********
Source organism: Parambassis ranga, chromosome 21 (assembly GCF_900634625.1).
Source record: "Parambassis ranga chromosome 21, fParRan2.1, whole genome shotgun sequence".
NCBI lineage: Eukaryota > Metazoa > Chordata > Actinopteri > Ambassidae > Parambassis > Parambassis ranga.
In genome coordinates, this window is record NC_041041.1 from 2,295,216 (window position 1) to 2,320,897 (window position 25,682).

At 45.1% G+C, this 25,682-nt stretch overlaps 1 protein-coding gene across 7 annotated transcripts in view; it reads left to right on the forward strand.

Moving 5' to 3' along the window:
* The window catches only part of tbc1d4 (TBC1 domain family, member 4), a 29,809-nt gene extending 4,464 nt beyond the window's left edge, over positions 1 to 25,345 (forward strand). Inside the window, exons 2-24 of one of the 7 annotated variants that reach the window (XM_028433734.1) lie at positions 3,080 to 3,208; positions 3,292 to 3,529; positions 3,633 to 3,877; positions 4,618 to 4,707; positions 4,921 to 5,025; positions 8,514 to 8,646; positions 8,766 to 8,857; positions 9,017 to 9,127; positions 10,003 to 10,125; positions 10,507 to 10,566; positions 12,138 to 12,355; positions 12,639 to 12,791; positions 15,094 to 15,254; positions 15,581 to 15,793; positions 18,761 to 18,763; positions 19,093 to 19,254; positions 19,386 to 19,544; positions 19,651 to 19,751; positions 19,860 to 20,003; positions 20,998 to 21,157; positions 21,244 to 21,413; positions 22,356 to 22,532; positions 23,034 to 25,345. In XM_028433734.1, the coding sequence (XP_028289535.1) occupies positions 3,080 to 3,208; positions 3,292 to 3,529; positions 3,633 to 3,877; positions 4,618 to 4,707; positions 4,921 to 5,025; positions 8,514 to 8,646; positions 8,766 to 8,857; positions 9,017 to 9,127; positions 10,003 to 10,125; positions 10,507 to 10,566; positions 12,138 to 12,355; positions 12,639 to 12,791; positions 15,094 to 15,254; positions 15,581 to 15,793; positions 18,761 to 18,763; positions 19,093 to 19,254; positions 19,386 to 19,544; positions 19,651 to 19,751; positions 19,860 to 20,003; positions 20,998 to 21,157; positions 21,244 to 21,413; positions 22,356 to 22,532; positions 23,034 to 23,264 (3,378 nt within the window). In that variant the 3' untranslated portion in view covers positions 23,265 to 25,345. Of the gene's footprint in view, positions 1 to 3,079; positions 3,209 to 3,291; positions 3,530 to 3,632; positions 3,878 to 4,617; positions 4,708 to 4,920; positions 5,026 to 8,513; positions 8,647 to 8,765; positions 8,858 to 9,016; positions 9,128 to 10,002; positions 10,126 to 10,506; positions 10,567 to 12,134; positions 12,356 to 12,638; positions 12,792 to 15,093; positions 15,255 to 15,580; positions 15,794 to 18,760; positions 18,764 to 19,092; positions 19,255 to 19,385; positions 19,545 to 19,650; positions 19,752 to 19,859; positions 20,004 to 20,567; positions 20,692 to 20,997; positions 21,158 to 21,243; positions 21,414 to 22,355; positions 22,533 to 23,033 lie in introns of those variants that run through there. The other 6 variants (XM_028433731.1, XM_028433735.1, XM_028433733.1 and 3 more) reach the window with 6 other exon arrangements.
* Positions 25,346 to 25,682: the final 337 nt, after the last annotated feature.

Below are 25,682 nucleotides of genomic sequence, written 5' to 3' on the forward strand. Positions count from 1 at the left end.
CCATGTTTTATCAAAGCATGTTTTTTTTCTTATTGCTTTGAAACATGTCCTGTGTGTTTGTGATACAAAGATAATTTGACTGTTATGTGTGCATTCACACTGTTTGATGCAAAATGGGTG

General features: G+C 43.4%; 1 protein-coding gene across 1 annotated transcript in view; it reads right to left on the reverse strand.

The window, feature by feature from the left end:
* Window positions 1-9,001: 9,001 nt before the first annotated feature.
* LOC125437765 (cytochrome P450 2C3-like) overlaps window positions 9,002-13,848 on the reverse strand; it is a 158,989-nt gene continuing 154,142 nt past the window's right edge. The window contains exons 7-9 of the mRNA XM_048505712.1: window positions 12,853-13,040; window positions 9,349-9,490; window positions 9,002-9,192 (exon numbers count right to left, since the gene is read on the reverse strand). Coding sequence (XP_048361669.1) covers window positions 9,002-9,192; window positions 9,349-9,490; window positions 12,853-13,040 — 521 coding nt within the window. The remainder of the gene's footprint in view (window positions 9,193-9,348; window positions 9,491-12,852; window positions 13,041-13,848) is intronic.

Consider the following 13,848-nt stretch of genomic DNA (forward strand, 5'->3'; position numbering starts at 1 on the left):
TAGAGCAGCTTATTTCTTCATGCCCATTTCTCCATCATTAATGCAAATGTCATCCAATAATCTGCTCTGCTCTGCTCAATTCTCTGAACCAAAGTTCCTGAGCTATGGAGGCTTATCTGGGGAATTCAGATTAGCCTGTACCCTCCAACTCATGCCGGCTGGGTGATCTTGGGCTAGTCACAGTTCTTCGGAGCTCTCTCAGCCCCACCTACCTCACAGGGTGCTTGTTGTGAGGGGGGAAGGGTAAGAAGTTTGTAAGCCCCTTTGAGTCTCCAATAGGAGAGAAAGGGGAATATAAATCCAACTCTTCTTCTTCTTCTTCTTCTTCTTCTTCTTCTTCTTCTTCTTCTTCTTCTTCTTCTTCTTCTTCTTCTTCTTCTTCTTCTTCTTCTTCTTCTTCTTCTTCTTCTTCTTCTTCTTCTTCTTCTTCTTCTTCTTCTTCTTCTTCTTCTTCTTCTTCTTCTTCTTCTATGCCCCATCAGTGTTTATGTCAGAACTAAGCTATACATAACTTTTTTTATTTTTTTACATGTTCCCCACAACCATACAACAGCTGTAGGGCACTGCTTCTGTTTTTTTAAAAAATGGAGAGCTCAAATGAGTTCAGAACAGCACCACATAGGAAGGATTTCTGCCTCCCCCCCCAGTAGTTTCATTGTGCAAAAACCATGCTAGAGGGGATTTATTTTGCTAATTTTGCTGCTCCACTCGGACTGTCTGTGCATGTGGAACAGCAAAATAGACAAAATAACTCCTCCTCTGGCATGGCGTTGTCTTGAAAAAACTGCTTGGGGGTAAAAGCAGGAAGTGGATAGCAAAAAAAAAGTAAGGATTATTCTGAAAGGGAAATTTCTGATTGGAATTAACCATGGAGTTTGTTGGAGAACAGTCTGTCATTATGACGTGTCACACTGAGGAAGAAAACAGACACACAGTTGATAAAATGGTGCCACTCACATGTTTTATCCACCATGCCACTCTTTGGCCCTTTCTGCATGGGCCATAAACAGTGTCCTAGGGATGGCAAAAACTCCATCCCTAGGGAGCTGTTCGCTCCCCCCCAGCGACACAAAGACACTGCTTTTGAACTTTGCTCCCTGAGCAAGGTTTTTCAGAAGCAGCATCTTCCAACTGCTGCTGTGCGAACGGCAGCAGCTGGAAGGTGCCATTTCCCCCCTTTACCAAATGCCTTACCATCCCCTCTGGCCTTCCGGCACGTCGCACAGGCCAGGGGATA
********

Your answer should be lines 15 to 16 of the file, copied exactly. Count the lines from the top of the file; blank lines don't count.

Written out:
Consider the following 13,848-nt stretch of genomic DNA (forward strand, 5'->3'; position numbering starts at 1 on the left):
TAGAGCAGCTTATTTCTTCATGCCCATTTCTCCATCATTAATGCAAATGTCATCCAATAATCTGCTCTGCTCTGCTCAATTCTCTGAACCAAAGTTCCTGAGCTATGGAGGCTTATCTGGGGAATTCAGATTAGCCTGTACCCTCCAACTCATGCCGGCTGGGTGATCTTGGGCTAGTCACAGTTCTTCGGAGCTCTCTCAGCCCCACCTACCTCACAGGGTGCTTGTTGTGAGGGGGGAAGGGTAAGAAGTTTGTAAGCCCCTTTGAGTCTCCAATAGGAGAGAAAGGGGAATATAAATCCAACTCTTCTTCTTCTTCTTCTTCTTCTTCTTCTTCTTCTTCTTCTTCTTCTTCTTCTTCTTCTTCTTCTTCTTCTTCTTCTTCTTCTTCTTCTTCTTCTTCTTCTTCTTCTTCTTCTTCTTCTTCTTCTTCTTCTTCTTCTTCTTCTTCTTCTTCTTCTTCTTCTTCTATGCCCCATCAGTGTTTATGTCAGAACTAAGCTATACATAACTTTTTTTATTTTTTTACATGTTCCCCACAACCATACAACAGCTGTAGGGCACTGCTTCTGTTTTTTTAAAAAATGGAGAGCTCAAATGAGTTCAGAACAGCACCACATAGGAAGGATTTCTGCCTCCCCCCCCAGTAGTTTCATTGTGCAAAAACCATGCTAGAGGGGATTTATTTTGCTAATTTTGCTGCTCCACTCGGACTGTCTGTGCATGTGGAACAGCAAAATAGACAAAATAACTCCTCCTCTGGCATGGCGTTGTCTTGAAAAAACTGCTTGGGGGTAAAAGCAGGAAGTGGATAGCAAAAAAAAAGTAAGGATTATTCTGAAAGGGAAATTTCTGATTGGAATTAACCATGGAGTTTGTTGGAGAACAGTCTGTCATTATGACGTGTCACACTGAGGAAGAAAACAGACACACAGTTGATAAAATGGTGCCACTCACATGTTTTATCCACCATGCCACTCTTTGGCCCTTTCTGCATGGGCCATAAACAGTGTCCTAGGGATGGCAAAAACTCCATCCCTAGGGAGCTGTTCGCTCCCCCCCAGCGACACAAAGACACTGCTTTTGAACTTTGCTCCCTGAGCAAGGTTTTTCAGAAGCAGCATCTTCCAACTGCTGCTGTGCGAACGGCAGCAGCTGGAAGGTGCCATTTCCCCCCTTTACCAAATGCCTTACCATCCCCTCTGGCCTTCCGGCACGTCGCACAGGCCAGGGGATA